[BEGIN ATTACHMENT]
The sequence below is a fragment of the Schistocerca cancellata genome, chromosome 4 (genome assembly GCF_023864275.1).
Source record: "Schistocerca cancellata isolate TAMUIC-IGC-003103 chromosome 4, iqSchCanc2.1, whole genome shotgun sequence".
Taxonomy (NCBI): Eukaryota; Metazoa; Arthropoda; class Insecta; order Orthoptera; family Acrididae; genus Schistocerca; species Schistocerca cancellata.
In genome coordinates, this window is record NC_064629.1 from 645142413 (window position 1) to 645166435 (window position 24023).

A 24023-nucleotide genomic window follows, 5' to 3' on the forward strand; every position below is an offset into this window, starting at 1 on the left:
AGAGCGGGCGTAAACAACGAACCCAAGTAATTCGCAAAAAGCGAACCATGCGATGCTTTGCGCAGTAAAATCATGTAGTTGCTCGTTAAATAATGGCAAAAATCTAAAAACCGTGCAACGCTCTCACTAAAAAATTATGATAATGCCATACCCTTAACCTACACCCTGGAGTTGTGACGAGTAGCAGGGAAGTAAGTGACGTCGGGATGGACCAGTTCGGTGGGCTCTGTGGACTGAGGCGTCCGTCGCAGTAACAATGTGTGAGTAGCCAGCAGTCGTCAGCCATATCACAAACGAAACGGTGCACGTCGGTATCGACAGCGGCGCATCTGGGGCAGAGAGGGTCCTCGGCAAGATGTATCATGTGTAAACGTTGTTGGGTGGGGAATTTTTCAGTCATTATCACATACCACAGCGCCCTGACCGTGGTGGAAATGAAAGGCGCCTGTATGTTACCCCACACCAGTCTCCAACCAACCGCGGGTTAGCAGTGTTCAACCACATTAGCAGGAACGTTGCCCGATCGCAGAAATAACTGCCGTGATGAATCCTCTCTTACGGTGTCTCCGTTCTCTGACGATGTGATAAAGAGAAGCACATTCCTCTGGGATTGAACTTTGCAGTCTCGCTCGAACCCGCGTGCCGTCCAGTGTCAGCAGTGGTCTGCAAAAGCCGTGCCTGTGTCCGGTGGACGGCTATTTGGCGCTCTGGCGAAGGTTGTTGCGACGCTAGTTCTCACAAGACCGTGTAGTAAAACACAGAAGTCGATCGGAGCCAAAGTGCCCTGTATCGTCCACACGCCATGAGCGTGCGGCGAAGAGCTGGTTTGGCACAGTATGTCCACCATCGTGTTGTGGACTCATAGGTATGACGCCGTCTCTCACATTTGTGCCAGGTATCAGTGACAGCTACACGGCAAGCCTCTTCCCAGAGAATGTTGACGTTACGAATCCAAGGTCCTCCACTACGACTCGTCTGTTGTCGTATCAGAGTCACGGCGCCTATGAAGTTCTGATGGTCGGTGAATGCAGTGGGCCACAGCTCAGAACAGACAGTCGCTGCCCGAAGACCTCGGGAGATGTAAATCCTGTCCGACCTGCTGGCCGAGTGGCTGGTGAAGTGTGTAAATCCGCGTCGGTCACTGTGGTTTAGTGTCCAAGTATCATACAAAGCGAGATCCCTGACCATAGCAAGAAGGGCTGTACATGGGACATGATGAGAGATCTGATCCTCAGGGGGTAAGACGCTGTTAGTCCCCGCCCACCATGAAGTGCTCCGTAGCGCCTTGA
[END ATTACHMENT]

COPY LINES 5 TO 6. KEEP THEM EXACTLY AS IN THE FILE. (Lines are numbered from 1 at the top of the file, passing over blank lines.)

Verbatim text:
A 24023-nucleotide genomic window follows, 5' to 3' on the forward strand; every position below is an offset into this window, starting at 1 on the left:
AGAGCGGGCGTAAACAACGAACCCAAGTAATTCGCAAAAAGCGAACCATGCGATGCTTTGCGCAGTAAAATCATGTAGTTGCTCGTTAAATAATGGCAAAAATCTAAAAACCGTGCAACGCTCTCACTAAAAAATTATGATAATGCCATACCCTTAACCTACACCCTGGAGTTGTGACGAGTAGCAGGGAAGTAAGTGACGTCGGGATGGACCAGTTCGGTGGGCTCTGTGGACTGAGGCGTCCGTCGCAGTAACAATGTGTGAGTAGCCAGCAGTCGTCAGCCATATCACAAACGAAACGGTGCACGTCGGTATCGACAGCGGCGCATCTGGGGCAGAGAGGGTCCTCGGCAAGATGTATCATGTGTAAACGTTGTTGGGTGGGGAATTTTTCAGTCATTATCACATACCACAGCGCCCTGACCGTGGTGGAAATGAAAGGCGCCTGTATGTTACCCCACACCAGTCTCCAACCAACCGCGGGTTAGCAGTGTTCAACCACATTAGCAGGAACGTTGCCCGATCGCAGAAATAACTGCCGTGATGAATCCTCTCTTACGGTGTCTCCGTTCTCTGACGATGTGATAAAGAGAAGCACATTCCTCTGGGATTGAACTTTGCAGTCTCGCTCGAACCCGCGTGCCGTCCAGTGTCAGCAGTGGTCTGCAAAAGCCGTGCCTGTGTCCGGTGGACGGCTATTTGGCGCTCTGGCGAAGGTTGTTGCGACGCTAGTTCTCACAAGACCGTGTAGTAAAACACAGAAGTCGATCGGAGCCAAAGTGCCCTGTATCGTCCACACGCCATGAGCGTGCGGCGAAGAGCTGGTTTGGCACAGTATGTCCACCATCGTGTTGTGGACTCATAGGTATGACGCCGTCTCTCACATTTGTGCCAGGTATCAGTGACAGCTACACGGCAAGCCTCTTCCCAGAGAATGTTGACGTTACGAATCCAAGGTCCTCCACTACGACTCGTCTGTTGTCGTATCAGAGTCACGGCGCCTATGAAGTTCTGATGGTCGGTGAATGCAGTGGGCCACAGCTCAGAACAGACAGTCGCTGCCCGAAGACCTCGGGAGATGTAAATCCTGTCCGACCTGCTGGCCGAGTGGCTGGTGAAGTGTGTAAATCCGCGTCGGTCACTGTGGTTTAGTGTCCAAGTATCATACAAAGCGAGATCCCTGACCATAGCAAGAAGGGCTGTACATGGGACATGATGAGAGATCTGATCCTCAGGGGGTAAGACGCTGTTAGTCCCCGCCCACCATGAAGTGCTCCGTAGCGCCTTGA